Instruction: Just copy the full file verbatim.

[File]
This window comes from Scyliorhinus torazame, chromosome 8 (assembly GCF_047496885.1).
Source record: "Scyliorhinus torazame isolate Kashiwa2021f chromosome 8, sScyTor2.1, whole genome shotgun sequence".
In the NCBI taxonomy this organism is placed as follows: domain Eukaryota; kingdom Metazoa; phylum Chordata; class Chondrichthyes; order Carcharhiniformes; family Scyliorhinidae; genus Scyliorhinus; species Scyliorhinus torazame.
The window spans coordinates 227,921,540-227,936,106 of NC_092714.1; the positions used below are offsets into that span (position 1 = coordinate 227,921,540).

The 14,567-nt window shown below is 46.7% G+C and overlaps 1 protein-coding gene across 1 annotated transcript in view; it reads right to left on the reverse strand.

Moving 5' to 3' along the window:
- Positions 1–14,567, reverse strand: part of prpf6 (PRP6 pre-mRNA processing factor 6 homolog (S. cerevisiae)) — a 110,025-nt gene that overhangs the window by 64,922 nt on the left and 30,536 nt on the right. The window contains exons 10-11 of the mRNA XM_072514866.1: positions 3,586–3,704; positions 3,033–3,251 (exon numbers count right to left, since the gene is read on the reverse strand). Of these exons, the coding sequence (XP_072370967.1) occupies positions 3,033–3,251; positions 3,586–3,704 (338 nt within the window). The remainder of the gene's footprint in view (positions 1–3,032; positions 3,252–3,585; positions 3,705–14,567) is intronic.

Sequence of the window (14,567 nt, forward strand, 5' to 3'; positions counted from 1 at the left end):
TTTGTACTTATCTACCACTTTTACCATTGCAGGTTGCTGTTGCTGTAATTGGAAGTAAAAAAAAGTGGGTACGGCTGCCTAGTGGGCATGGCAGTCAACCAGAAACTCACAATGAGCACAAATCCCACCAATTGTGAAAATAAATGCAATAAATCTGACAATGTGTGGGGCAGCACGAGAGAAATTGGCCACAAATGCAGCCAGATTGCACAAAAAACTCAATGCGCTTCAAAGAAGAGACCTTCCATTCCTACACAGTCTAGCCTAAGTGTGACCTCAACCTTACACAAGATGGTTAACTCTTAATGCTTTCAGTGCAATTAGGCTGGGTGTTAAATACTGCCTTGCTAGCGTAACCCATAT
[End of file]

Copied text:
This window comes from Scyliorhinus torazame, chromosome 8 (assembly GCF_047496885.1).
Source record: "Scyliorhinus torazame isolate Kashiwa2021f chromosome 8, sScyTor2.1, whole genome shotgun sequence".
In the NCBI taxonomy this organism is placed as follows: domain Eukaryota; kingdom Metazoa; phylum Chordata; class Chondrichthyes; order Carcharhiniformes; family Scyliorhinidae; genus Scyliorhinus; species Scyliorhinus torazame.
The window spans coordinates 227,921,540-227,936,106 of NC_092714.1; the positions used below are offsets into that span (position 1 = coordinate 227,921,540).

The 14,567-nt window shown below is 46.7% G+C and overlaps 1 protein-coding gene across 1 annotated transcript in view; it reads right to left on the reverse strand.

Moving 5' to 3' along the window:
- Positions 1–14,567, reverse strand: part of prpf6 (PRP6 pre-mRNA processing factor 6 homolog (S. cerevisiae)) — a 110,025-nt gene that overhangs the window by 64,922 nt on the left and 30,536 nt on the right. The window contains exons 10-11 of the mRNA XM_072514866.1: positions 3,586–3,704; positions 3,033–3,251 (exon numbers count right to left, since the gene is read on the reverse strand). Of these exons, the coding sequence (XP_072370967.1) occupies positions 3,033–3,251; positions 3,586–3,704 (338 nt within the window). The remainder of the gene's footprint in view (positions 1–3,032; positions 3,252–3,585; positions 3,705–14,567) is intronic.

Sequence of the window (14,567 nt, forward strand, 5' to 3'; positions counted from 1 at the left end):
TTTGTACTTATCTACCACTTTTACCATTGCAGGTTGCTGTTGCTGTAATTGGAAGTAAAAAAAAGTGGGTACGGCTGCCTAGTGGGCATGGCAGTCAACCAGAAACTCACAATGAGCACAAATCCCACCAATTGTGAAAATAAATGCAATAAATCTGACAATGTGTGGGGCAGCACGAGAGAAATTGGCCACAAATGCAGCCAGATTGCACAAAAAACTCAATGCGCTTCAAAGAAGAGACCTTCCATTCCTACACAGTCTAGCCTAAGTGTGACCTCAACCTTACACAAGATGGTTAACTCTTAATGCTTTCAGTGCAATTAGGCTGGGTGTTAAATACTGCCTTGCTAGCGTAACCCATAT